Saturday, May 03, 2014

Begging the Question

I concede that the battle is going badly and that ignorance has almost won one more round, but I still cringe when I hear newscasters saying, “that begs the question,” as if it meant, “that brings up or raises the question.”

TV Guest:  The lack of limits on campaign financing means that billionaires will have more political influence than all the rest of us combined.
TV Host:  So, Senator, that begs the question, what can be done about it?

Cringe-worthy and bile-producing. Perhaps it’s because I was a philosophy major at one stage of my education. To beg the question is a term previously reserved exclusively as the name of a logical fallacy, and it tracks all the way back to Aristotle. The fallacy consists in assuming the truth of your conclusion instead of actually proving it. It’s like a dog chasing its own tail: it’s circular reasoning.

Here are a couple of examples.

(1)  "He can't possibly be lying because he's a truthful person." If you examine that one closely, the absurdity leaps out at you:
            How do you know that he’s truthful? Because he can’t lie.
            How do you know that he can’t lie? Because he’s truthful.
Disguised repetition takes the place of proof, and assumption tries to overwhelm.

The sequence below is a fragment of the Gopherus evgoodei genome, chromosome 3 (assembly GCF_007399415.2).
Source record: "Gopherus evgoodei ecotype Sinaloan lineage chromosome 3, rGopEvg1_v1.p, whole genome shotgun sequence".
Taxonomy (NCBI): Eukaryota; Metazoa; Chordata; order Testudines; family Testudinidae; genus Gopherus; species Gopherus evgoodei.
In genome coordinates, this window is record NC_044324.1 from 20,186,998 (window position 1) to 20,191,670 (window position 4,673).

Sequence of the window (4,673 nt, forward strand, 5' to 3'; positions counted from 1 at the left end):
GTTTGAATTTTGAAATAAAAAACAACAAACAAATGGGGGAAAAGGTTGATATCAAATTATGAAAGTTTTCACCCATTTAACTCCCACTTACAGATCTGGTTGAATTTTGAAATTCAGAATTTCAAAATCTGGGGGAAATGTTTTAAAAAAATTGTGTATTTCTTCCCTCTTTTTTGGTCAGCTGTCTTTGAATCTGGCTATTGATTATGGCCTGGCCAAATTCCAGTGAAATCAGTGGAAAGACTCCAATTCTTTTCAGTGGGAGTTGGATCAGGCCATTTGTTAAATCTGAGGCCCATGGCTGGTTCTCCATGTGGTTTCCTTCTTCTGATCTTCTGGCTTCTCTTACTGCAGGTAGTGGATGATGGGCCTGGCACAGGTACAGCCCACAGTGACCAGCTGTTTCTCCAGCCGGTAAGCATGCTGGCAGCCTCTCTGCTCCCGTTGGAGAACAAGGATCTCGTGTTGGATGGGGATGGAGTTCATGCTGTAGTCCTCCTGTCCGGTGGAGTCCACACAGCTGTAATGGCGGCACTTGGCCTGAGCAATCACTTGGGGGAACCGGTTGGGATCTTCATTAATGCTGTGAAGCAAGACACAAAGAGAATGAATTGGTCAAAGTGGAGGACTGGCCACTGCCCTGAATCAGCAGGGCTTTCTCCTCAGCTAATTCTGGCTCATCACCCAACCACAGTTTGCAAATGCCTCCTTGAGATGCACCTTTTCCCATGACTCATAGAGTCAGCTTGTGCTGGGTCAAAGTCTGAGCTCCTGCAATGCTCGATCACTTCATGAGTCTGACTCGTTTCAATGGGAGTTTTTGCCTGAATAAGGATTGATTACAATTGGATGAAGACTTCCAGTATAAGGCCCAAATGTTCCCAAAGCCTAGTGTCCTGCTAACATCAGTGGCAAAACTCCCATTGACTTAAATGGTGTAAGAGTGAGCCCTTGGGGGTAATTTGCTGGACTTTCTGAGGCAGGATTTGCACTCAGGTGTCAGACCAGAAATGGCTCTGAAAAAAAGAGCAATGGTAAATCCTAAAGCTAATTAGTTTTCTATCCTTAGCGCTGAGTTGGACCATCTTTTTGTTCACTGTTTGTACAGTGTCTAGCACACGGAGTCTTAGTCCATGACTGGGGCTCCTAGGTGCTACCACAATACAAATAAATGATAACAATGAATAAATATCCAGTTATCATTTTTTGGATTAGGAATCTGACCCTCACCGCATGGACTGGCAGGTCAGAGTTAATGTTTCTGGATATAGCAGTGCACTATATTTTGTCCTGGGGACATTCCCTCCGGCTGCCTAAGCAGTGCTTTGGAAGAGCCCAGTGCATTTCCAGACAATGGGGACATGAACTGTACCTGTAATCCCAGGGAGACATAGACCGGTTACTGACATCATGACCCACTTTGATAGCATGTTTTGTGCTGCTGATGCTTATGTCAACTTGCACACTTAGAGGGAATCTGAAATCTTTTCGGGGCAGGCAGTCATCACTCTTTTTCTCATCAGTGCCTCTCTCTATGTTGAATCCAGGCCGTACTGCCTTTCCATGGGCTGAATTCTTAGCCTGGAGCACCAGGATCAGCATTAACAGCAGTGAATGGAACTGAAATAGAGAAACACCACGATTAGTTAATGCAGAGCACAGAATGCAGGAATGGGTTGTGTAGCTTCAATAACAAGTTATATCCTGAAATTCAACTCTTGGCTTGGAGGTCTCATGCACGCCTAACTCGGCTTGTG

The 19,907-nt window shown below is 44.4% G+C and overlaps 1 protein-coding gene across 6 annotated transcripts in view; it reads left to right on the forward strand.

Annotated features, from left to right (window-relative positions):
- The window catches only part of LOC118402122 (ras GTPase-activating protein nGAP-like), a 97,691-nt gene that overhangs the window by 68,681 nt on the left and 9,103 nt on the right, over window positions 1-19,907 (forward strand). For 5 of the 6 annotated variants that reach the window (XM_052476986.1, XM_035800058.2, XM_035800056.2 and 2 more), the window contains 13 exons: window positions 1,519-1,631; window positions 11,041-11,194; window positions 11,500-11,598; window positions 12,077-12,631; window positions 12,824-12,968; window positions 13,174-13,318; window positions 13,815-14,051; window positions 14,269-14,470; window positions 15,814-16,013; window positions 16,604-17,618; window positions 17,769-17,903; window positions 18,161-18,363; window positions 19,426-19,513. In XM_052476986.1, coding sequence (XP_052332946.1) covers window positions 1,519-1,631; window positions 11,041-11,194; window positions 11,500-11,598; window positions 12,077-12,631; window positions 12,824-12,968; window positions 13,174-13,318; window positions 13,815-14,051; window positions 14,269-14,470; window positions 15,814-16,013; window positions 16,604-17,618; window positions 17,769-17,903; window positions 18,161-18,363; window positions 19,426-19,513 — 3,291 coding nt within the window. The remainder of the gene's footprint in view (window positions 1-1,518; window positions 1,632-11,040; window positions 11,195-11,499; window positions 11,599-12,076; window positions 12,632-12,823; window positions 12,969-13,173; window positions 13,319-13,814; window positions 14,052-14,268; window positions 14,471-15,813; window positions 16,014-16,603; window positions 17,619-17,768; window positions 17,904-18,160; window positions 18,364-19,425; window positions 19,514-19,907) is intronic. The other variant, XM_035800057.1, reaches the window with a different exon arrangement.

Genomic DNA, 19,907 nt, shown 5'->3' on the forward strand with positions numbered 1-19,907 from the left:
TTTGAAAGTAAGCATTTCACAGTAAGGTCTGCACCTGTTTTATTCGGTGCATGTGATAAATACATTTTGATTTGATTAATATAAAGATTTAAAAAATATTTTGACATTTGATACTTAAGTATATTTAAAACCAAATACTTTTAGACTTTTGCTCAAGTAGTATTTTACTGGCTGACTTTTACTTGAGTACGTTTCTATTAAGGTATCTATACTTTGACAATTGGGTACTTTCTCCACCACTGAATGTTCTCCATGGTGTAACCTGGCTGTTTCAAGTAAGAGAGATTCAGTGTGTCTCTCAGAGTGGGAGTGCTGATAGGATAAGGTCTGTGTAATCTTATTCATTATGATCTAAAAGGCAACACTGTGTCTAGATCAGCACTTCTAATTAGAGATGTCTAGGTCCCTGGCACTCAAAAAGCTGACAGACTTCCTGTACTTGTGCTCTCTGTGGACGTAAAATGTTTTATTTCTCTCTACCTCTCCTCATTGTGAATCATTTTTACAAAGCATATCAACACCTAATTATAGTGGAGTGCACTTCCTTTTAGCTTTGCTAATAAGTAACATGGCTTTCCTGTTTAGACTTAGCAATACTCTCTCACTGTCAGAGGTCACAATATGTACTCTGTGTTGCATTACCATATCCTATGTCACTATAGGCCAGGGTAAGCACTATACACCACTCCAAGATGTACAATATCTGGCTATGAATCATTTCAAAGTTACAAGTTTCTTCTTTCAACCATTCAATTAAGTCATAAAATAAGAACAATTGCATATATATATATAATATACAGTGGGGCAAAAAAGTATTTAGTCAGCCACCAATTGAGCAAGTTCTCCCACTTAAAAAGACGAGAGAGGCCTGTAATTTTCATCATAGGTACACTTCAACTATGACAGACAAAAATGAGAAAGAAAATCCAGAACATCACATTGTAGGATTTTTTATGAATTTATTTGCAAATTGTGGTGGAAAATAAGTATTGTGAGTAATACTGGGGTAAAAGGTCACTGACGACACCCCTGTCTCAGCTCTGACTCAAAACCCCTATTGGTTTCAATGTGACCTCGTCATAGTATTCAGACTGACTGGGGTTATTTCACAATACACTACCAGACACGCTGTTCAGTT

(2)  "God exists because the Bible says so, and God wrote the Bible, so it can't be wrong."
            How do you know that God exists? Because the Bible says so.
            How do you know that the Bible is correct? Because God wrote it.

Bryan Garner (Modern American Usage) calls disputed phrases such as begs the question skunked terms:

When a word undergoes a marked change from one use to another — a phase that might take ten years or a hundred — it's likely to be the subject of dispute. Some people (Group 1) insist on the traditional use; others (Group 2) embrace the new use. … A word is most hotly disputed in the middle part of this process: any use of it is likely to distract some readers. The new use seems illiterate to Group 1; the old use seems odd to Group 2. The word has become "skunked."
            [Citation by Ben Zimmer on Language Log]
Available from McFarland & Co.: Word Parts Dictionary, 2nd edition

Nook edition

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